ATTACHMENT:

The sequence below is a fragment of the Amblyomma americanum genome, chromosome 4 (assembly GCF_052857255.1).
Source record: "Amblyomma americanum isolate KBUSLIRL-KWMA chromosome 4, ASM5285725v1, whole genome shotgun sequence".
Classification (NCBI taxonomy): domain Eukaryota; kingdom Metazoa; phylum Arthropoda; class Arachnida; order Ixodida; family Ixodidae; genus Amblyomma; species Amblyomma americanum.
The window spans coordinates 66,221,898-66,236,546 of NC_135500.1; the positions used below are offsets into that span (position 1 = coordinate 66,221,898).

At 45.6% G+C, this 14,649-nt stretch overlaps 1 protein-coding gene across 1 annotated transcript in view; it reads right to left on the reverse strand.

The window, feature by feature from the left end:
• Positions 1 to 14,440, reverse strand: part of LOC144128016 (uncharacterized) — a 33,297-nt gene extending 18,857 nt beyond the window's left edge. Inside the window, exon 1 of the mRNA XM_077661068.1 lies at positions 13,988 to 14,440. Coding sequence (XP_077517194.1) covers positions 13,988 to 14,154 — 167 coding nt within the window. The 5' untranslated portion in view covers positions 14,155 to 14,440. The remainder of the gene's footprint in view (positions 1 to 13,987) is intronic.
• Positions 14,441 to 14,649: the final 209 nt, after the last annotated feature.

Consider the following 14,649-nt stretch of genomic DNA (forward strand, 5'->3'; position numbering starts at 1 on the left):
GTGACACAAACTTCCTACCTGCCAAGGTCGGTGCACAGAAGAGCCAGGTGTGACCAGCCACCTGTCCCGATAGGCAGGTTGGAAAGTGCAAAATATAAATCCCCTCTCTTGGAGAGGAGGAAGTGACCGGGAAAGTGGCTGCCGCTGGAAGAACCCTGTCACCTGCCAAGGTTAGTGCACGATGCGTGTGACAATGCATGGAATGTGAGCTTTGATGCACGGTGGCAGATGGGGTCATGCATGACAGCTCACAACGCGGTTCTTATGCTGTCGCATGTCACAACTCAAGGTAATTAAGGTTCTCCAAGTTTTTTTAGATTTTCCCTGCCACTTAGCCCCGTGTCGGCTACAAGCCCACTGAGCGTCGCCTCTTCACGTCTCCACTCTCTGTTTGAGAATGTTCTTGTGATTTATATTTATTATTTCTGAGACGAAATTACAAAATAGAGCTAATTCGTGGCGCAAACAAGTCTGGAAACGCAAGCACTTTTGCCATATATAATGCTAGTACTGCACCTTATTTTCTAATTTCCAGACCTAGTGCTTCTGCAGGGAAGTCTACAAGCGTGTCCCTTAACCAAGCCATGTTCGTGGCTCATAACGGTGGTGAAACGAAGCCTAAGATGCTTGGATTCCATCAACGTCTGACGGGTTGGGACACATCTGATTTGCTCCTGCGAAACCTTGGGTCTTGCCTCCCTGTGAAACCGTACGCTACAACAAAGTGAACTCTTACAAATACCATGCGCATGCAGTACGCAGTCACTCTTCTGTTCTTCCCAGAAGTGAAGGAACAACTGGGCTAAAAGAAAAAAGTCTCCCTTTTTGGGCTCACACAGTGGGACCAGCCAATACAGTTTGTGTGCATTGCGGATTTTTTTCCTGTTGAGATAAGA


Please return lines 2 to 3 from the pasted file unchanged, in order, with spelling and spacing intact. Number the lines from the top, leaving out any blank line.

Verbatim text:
Source record: "Amblyomma americanum isolate KBUSLIRL-KWMA chromosome 4, ASM5285725v1, whole genome shotgun sequence".
Classification (NCBI taxonomy): domain Eukaryota; kingdom Metazoa; phylum Arthropoda; class Arachnida; order Ixodida; family Ixodidae; genus Amblyomma; species Amblyomma americanum.